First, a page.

Astronomy:Main (Martian crater)

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West side of Main crater (Martian crater), as seen by CTX camera (on Mars Reconnaissance Orbiter).
Dust trails in Main crater, as seen by CTX camera (on Mars Reconnaissance Orbiter).Arrow indicates wind direction. In the spring, as the temperature rises, dry ice turns into a pressurized gas, and then blows through a weak spot and carries with it dust. If there is a wind, the dust is deposited in an elongated form as in this image.

Main is an impact crater on Mars, located in the Mare Australe quadrangle at 76.6°S latitude and 310.9°W longitude. It measures 109.0 kilometers in diameter and was named after Rev. Robert Main. The name was approved in 1973, by the International Astronomical Union (IAU) Working Group for Planetary System Nomenclature (WGPSN).[1] The floor of Main shows dark portions which are caused by pressurized carbon dioxide blowing dust in the atmosphere in the spring when the temperature goes up. Some of the dust is shaped into streaks if there is a wind.[2]

Many ideas have been advanced to explain these features.[3][4][5][6][7][8] These features can be seen in some of the pictures below.

Close up views of these features often reveal fuzzy features that have been named "spiders."

See also


  1. "Gazetteer of Planetary Nomenclature | Main". International Astronomical Union. 
  2. "Thawing 'Dry Ice' Drives Groovy Action on Mars". 
  3. Kieffer, H. H. (2000). Mars Polar Science 2000 - Annual Punctuated CO2 Slab-ice and Jets on Mars.. Retrieved 6 September 2009.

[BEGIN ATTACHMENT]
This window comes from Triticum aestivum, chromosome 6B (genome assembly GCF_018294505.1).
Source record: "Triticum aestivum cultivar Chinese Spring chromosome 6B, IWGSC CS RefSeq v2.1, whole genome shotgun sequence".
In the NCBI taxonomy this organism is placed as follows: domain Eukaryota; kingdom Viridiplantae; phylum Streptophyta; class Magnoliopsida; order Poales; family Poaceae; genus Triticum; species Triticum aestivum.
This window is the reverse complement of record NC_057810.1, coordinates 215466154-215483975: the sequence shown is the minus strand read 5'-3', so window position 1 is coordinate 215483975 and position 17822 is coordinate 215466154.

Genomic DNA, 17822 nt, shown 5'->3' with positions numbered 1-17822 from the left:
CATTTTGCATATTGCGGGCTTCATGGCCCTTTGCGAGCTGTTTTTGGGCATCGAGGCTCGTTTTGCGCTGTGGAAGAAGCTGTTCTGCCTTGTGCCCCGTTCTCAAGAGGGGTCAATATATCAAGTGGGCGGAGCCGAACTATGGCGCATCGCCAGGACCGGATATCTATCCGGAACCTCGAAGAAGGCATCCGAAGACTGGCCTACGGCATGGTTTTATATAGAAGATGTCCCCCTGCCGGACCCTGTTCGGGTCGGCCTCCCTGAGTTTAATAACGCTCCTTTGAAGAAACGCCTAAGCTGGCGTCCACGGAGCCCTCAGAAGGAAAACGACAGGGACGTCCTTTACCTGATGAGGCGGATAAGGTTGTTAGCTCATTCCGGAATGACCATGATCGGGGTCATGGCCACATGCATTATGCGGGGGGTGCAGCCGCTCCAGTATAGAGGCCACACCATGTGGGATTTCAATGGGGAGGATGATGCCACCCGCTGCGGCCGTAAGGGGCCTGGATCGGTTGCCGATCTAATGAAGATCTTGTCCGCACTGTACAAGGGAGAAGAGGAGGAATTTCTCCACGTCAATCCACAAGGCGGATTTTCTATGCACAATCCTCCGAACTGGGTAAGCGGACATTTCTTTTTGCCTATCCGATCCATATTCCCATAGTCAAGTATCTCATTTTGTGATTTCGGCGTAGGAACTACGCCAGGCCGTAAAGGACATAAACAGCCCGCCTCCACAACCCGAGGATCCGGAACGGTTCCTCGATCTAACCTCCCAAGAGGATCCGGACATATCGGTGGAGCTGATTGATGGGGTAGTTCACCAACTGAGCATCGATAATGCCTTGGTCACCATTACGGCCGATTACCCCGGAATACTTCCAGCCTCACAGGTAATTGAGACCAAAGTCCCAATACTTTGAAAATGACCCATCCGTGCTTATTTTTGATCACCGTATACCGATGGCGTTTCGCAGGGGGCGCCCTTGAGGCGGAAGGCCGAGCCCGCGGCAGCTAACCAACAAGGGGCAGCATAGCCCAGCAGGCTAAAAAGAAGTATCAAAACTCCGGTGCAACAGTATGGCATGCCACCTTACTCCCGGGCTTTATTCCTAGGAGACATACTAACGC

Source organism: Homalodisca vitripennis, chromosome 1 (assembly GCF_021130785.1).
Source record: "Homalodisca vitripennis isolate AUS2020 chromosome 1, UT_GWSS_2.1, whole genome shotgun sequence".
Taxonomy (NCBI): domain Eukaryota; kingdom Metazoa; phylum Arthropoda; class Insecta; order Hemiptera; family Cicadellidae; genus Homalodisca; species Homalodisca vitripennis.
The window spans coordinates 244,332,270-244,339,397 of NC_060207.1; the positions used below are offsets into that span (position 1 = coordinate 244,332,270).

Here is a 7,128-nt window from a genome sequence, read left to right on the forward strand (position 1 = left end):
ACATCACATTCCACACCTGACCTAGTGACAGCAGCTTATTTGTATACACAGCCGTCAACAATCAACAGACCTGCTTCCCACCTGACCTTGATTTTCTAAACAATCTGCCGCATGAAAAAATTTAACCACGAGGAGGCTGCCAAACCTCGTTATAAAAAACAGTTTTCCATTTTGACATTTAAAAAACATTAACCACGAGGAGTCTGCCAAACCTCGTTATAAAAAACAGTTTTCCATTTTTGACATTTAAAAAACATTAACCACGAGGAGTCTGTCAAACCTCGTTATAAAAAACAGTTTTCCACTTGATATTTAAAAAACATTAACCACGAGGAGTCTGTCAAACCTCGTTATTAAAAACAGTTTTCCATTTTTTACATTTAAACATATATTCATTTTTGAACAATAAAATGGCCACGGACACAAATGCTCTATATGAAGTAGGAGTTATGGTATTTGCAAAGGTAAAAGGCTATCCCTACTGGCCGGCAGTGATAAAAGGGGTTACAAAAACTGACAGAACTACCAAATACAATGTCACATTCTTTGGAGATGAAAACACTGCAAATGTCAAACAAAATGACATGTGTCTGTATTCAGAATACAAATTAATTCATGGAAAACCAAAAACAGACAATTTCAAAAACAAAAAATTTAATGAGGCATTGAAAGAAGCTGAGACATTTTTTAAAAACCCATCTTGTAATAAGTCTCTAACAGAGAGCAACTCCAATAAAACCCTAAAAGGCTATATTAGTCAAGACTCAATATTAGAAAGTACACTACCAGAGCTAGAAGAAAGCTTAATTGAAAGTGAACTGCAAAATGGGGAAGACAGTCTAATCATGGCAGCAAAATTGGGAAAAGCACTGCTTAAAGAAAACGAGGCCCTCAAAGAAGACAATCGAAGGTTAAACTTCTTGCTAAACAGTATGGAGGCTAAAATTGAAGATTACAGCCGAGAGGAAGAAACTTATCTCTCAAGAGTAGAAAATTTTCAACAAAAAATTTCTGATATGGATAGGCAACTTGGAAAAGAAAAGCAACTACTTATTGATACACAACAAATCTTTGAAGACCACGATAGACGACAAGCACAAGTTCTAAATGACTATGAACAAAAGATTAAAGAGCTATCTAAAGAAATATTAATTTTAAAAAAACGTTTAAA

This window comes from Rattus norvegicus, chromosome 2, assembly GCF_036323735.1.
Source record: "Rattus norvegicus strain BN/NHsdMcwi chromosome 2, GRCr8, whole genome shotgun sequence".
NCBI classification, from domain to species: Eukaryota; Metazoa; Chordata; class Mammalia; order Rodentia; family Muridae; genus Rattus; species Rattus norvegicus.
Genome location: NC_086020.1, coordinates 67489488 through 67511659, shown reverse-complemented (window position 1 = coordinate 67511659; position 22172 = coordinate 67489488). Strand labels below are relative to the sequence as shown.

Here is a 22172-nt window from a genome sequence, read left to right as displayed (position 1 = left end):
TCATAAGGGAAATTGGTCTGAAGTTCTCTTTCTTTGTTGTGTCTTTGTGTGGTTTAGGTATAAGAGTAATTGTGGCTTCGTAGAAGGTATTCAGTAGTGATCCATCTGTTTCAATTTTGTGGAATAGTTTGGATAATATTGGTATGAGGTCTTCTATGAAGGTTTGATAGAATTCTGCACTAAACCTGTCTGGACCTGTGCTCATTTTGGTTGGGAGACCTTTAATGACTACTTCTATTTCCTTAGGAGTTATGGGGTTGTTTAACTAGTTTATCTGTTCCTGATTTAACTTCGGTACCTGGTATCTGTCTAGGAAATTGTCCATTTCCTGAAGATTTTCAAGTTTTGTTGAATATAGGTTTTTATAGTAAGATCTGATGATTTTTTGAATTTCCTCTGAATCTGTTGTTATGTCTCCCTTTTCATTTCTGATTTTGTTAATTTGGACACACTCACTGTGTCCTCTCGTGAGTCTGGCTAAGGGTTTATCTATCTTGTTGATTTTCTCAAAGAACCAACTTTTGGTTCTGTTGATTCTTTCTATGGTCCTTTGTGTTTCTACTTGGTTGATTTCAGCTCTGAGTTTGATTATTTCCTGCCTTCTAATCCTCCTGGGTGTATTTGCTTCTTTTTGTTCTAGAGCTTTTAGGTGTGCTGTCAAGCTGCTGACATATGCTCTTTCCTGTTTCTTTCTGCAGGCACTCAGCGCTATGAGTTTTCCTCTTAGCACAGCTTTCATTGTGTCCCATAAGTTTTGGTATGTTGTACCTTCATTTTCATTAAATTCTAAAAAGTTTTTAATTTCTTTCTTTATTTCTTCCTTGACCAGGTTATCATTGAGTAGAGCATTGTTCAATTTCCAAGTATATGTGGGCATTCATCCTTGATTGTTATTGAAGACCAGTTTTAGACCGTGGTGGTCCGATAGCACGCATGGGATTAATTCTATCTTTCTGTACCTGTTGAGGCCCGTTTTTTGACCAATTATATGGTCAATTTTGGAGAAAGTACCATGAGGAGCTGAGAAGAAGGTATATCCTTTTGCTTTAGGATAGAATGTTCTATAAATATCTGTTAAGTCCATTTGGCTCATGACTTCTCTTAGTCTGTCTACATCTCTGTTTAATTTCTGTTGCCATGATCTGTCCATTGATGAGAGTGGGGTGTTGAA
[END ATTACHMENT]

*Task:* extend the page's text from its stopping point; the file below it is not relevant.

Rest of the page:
4. Kieffer, Hugh H. (2003). Third Mars Polar Science Conference (2003)- Behavior of Solid CO. Retrieved 6 September 2009. 
  5. Portyankina, G., ed (2006). Fourth Mars Polar Science Conference - Simulations of Geyser-Type Eruptions in Cryptic Region of Martian South. Retrieved 11 August 2009. 
  6. Sz. Bérczi, ed (2004). Lunar and Planetary Science XXXV (2004) - Stratigraphy of Special Layers – Transient Ones on Permeable Ones: Examples. Retrieved 12 August 2009. 
  7. "NASA Findings Suggest Jets Bursting From Martian Ice Cap". Jet Propulsion Laboratory (NASA). 16 August 2006. 
  8. C.J. Hansen; N. Thomas; G. Portyankina; A. McEwen; T. Becker; S. Byrne; K. Herkenhoff; H. Kieffer et al. (2010). "HiRISE observations of gas sublimation-driven activity in Mars' southern polar regions: I. Erosion of the surface". Icarus 205 (1): 283–295. doi:10.1016/j.icarus.2009.07.021. Bibcode2010Icar..205..283H. Retrieved 26 July 2010.